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Posted by gringojay (My Page) on
Sun, Jul 19, 09 at 12:46

Published in "Proceedings of the National (USA) Association of Sciences":
the allergic anaphylactic reaction's severity is amplified to induce a "shock" situation by some individual's propensity to produce elevated levels of a specific immunological cytokine hormone named IL-33.
? Are there herbs that work to modulate allergic reactions by curtailing the uncontrolled genetic expression of cytokines ?
? Would herbs that "open" the throat, like Osha root, be effective ?
It may be possible that certain herbs' unique compounds bind to sites where they perform specific regulation of genetic expression.
Since the exact cytokine aggravating anaphylaxis, to a potentially fatal outcome, is a new discovery it allows herbalist jargon some leeway. In the sense that the archaic vocabulary of processes is imprecise, because we have yet to understand most herbs' potential to influence genetic cascades.

Follow-Up Postings:

RE: Anaphylaxis

There are herbs that can be helpful in treating allergies (such as butterbur). Anaphylaxis, though, is a whole different ballgame:

"Anaphylaxis is a severe, potentially life-threatening allergic reaction. It can occur within seconds or minutes of exposure to something you're allergic to, such as the venom from a bee sting or a peanut.

The flood of chemicals released by your immune system during anaphylaxis can cause you to go into shock; your blood pressure drops suddenly and your airways narrow, blocking normal breathing. Signs and symptoms of anaphylaxis include a rapid, weak pulse, skin rash, and nausea and vomiting. Common triggers of anaphylaxis include certain foods, some medications, insect venom and latex.

Anaphylaxis requires an immediate trip to the emergency room and an injection of epinephrine. If anaphylaxis isn't treated right away, it can lead to unconsciousness or even death."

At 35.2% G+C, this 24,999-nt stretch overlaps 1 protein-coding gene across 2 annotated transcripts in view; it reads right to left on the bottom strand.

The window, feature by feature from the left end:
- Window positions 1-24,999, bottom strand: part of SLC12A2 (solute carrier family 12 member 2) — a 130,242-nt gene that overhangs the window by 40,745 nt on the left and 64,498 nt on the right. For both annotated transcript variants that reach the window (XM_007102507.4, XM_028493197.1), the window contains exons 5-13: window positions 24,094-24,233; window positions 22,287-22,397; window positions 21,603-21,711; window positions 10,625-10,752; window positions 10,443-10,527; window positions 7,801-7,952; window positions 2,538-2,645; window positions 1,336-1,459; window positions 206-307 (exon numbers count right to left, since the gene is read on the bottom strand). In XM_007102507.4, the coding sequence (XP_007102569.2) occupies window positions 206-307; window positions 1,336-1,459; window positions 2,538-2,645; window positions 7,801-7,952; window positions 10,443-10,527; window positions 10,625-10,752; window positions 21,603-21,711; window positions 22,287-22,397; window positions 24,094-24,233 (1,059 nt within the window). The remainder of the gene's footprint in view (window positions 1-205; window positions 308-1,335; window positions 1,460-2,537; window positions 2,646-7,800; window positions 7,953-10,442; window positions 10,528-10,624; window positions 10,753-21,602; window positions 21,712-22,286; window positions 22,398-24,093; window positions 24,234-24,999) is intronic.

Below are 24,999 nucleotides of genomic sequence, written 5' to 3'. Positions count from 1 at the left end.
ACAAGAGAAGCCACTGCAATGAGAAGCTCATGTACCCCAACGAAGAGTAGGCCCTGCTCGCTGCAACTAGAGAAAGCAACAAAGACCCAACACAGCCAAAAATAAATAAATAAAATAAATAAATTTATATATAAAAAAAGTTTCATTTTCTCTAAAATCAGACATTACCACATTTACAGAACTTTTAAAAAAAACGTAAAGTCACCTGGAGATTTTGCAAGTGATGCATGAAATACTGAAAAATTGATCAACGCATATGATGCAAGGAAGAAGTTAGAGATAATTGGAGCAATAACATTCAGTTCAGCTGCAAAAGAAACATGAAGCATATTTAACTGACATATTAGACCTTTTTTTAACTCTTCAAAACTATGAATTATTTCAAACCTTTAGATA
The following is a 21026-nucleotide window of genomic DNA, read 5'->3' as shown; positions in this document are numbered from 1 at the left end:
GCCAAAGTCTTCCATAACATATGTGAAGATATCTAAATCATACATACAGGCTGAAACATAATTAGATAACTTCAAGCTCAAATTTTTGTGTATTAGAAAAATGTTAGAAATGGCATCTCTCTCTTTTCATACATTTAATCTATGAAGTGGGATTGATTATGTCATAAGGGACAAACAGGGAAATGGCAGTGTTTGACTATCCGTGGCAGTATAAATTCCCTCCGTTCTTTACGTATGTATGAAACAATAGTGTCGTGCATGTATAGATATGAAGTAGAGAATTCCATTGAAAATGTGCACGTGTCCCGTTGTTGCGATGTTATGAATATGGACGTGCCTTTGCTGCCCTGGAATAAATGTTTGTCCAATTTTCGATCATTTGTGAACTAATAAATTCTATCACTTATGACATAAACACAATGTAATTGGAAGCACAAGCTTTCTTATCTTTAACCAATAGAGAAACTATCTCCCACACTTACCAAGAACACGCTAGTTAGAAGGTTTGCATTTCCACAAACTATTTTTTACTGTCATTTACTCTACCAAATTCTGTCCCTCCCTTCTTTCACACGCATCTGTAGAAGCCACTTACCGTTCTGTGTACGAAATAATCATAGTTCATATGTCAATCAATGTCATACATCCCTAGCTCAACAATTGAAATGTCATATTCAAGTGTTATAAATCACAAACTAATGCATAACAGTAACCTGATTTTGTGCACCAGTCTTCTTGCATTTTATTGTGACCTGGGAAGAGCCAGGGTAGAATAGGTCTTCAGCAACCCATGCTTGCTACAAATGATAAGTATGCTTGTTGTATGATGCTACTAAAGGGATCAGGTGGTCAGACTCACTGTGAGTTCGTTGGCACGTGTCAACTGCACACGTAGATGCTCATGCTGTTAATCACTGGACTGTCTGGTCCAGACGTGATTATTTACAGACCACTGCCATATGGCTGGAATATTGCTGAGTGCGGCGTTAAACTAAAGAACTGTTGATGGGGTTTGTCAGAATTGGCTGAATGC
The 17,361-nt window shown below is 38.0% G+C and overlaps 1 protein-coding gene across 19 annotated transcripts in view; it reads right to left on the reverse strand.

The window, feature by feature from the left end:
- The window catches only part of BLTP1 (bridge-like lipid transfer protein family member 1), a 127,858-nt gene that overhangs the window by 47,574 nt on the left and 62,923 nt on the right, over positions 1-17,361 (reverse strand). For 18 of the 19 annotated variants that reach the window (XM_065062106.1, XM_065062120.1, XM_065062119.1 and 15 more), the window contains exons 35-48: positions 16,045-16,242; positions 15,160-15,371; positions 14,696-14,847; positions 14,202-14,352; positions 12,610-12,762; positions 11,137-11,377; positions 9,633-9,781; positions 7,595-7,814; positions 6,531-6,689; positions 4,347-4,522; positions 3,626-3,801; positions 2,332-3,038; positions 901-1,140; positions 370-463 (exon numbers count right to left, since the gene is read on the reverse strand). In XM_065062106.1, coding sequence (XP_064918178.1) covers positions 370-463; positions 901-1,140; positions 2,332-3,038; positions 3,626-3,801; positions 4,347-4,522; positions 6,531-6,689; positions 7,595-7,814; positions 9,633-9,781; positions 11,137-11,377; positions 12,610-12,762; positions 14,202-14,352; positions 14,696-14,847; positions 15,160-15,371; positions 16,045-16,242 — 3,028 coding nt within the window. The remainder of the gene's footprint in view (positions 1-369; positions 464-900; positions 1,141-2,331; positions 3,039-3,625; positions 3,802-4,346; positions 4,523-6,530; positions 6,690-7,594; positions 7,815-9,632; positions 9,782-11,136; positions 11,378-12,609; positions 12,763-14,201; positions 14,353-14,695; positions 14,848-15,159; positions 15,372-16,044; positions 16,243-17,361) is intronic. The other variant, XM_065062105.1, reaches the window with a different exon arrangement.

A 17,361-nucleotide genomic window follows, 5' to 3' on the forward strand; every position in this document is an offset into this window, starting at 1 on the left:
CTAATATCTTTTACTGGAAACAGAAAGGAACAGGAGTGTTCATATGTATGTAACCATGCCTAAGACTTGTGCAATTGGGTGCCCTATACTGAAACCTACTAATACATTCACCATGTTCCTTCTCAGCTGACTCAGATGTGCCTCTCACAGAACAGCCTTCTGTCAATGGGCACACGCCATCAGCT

It's possible that herbal extracts might someday be found an effective part of treating anaphylaxis. Right now, though, if these symptoms occur it's serious business and requires immediate effective treatment (i.e. epinephrine, oxygen, injected antihistamines etc.) at an emergency room.
Some people who know they're at risk carry an epinephrine injection device to treat the initial onset of symptoms and give them the time they may need to reach professional care.

Here is a link that might be useful: Anaphylaxis

RE: Anaphylaxis

Yes, anaphylaxis is like a severe asthma attack - it is life threatening and needs immediate attention. Prevention is worth considering, but does not substitute for treatment when an attack occurs.

I think there will be herbal IL-33 inhibitors recognized. Right now, the total number of studies that even mention IL-33 is only 82. The first reference to IL-33 I saw is from 2005, and most of the research is within the last two years. I haven't seen anything in those studies that considered herbs.

One angle of investigation: IL-33 is a potent mast cell activator. These are immune cells that release little bomb packets of histamine, serotonin, and other chemicals that are involved in allergic reactions (anaphylaxis can be considered a special case of severe allergic reaction, where a large number of mast cells decide to carpet bomb indiscriminately).

The interleukins do not act in isolation - administer one, and it will have complicated effects on the others.

Some herbs of interest for preventing anaphylaxis include:
Albizzia lebbeck
Alpinia oxyphylla
Cloves (eugenol)
Licorice (Liquiritigenin and 18beta-glycyrrhetinic acid)
Green tea catechins
Magnolia officinalis
Mentha arvensis
Peony root, moutan
Picrorhiza kurroa
Rhus javanica
Silibinin (thistle seed)
Diet high in alpha-linolate (high in n-3 fats, low n-6 fats)

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